UK – The UK Pension Protection Fund’s (PPF) decision to leave levy arrangements for the coming financial year unchanged has been welcomed by the UK industry, despite the lifeboat fund estimating it will need to collect an additional 10% from levy payers.
In a statement, the PPF said it “maintained its commitment” to keeping the current levy, as it allowed for the predictability that individual levy payers desire.
However, it said estimated levy income would rise to £695m (€824m) in 2014-15, a 10-percentage-point rise over the current year’s estimated earnings.
Alan Rubenstein, the fund’s chief executive, said: “The risks we face as an organisation remain high, with low bond yields and substantial scheme deficits still part of the landscape.
“Our intention to leave the levy rules unchanged means the levy estimate for 2014-15 has therefore increased.”
He noted that the increased estimate had been alluded to several times over the last year.
He stressed that the increase was not triggered by “individual events, such as large single claims” – a likely reference to the half a billion pound deficit in schemes associated with UK Coal.
He said the organisation had yet to account for the proposed changes to the compensation cap for long-serving employers, announced by the government in June.
Rubenstein also said that the PPF was seeing signs of recovery in the wider economy.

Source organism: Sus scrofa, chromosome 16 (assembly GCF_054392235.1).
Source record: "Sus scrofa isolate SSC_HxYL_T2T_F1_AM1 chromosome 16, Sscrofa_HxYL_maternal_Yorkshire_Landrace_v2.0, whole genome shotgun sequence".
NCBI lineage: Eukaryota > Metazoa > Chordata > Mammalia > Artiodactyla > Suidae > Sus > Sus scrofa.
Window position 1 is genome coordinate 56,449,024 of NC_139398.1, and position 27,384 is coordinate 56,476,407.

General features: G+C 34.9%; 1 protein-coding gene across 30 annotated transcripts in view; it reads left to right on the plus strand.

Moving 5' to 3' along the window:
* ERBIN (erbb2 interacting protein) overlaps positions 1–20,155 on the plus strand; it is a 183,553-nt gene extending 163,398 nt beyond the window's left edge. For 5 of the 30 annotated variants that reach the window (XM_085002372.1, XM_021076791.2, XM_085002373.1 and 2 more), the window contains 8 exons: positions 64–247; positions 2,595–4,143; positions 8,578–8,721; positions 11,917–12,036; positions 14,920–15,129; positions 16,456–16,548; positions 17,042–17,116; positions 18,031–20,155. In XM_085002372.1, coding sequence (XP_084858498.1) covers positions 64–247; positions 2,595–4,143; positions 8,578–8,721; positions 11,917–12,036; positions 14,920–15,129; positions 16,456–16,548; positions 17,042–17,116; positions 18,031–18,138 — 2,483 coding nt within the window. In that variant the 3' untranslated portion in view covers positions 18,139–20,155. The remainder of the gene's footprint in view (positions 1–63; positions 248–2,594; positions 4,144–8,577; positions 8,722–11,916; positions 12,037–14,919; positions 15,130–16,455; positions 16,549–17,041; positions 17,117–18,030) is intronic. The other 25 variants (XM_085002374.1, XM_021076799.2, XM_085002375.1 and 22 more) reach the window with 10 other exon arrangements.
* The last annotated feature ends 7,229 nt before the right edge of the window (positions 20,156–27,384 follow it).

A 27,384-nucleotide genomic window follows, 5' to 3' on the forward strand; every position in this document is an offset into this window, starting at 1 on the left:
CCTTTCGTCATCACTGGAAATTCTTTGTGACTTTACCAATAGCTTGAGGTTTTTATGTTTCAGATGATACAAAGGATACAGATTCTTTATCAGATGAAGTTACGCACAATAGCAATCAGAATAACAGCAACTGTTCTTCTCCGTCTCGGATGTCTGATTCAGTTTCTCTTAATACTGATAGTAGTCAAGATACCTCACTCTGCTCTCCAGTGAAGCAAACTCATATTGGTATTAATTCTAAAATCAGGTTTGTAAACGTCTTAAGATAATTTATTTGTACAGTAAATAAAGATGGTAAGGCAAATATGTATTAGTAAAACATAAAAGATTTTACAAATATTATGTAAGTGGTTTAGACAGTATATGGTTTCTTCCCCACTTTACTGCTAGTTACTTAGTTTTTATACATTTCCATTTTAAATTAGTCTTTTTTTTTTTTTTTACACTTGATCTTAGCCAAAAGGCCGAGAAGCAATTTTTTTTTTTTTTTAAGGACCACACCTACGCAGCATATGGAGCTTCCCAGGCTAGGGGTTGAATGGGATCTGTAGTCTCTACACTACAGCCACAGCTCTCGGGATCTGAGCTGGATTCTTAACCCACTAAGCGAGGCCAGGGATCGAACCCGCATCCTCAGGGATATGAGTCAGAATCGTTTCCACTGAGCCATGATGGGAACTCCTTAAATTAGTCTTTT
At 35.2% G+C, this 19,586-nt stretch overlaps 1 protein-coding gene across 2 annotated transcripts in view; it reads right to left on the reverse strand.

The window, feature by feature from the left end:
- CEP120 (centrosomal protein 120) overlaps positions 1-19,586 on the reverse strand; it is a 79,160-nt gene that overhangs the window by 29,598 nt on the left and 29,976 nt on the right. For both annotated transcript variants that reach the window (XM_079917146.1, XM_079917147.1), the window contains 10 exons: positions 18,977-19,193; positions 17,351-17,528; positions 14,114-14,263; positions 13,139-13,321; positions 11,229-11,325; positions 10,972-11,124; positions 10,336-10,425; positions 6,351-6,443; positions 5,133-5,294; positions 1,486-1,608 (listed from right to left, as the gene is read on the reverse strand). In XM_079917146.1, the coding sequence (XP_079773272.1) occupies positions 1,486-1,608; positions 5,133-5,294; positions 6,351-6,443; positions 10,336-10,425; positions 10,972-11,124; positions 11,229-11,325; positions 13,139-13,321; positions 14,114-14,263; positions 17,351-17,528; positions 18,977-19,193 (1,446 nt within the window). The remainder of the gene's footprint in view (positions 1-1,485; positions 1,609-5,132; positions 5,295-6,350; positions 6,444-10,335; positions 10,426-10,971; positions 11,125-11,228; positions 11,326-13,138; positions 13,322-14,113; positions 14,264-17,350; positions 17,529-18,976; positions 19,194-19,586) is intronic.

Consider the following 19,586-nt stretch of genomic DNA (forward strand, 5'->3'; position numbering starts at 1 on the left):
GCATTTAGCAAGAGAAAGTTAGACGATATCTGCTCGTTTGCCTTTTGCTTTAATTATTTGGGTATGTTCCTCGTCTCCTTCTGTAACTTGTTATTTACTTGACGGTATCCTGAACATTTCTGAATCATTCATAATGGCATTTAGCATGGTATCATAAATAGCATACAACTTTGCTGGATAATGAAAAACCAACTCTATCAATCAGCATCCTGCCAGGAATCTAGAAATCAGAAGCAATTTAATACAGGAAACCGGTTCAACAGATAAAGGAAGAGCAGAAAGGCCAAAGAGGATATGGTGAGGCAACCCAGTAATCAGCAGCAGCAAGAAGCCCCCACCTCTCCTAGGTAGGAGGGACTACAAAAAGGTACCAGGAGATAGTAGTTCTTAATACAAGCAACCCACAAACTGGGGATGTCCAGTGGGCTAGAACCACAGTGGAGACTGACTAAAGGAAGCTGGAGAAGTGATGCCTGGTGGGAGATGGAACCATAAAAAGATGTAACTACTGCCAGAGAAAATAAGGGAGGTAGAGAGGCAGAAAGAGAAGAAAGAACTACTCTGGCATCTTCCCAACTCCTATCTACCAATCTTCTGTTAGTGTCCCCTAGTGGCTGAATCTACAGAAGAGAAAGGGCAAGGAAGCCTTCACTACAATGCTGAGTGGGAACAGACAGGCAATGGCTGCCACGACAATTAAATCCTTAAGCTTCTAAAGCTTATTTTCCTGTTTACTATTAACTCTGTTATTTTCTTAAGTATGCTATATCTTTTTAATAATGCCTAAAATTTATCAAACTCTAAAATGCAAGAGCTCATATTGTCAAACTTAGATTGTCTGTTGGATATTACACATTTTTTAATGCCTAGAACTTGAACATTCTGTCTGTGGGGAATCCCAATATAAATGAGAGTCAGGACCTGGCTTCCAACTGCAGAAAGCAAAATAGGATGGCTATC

“If borne out by experience, this should have positive implications for the probability of meeting our 2030 funding objective and, in turn, would feed into our considerations as we look to set the levy rules for the next three years from 2015-16.”
Business lobby group CBI was positive despite the predicted increase in levy earnings, with director of employment and skills Neil Carberry noting that the PPF had “done what it can to delay the rise” over the past two years.
“While the estimate has risen by 10%, if current stronger markets continue, pension schemes’ funding will improve by the time the levy is due,” he said.
“This would result in a lower rise than the estimate suggests.”
The National Association of Pension Funds’ head of policy Darren Philp was less pleased to see the predicted increase in levy income, stressing that while the reasons behind the rise might be understood, pension funds would nonetheless view it as an additional burden.
“The focus will soon move to the review of the levy for the following three years, and the NAPF is looking forward to being closely involved in that debate,” Philp said.
Helen Baker, partner at law firm Sackers, also warned pension funds to keep the levy “on their radar”, referencing the upcoming switch from Dun & Bradstreet (D&B) insolvency metrics to a bespoke model to be developed by Experian.
According to Baker, the launch of an industry group to advise on Experian’s forthcoming metrics, to be used from the 2015-16 financial year onwards, “suggests change is on its way”.
“Schemes may need to update their thinking and adapt to a new regime,” she said.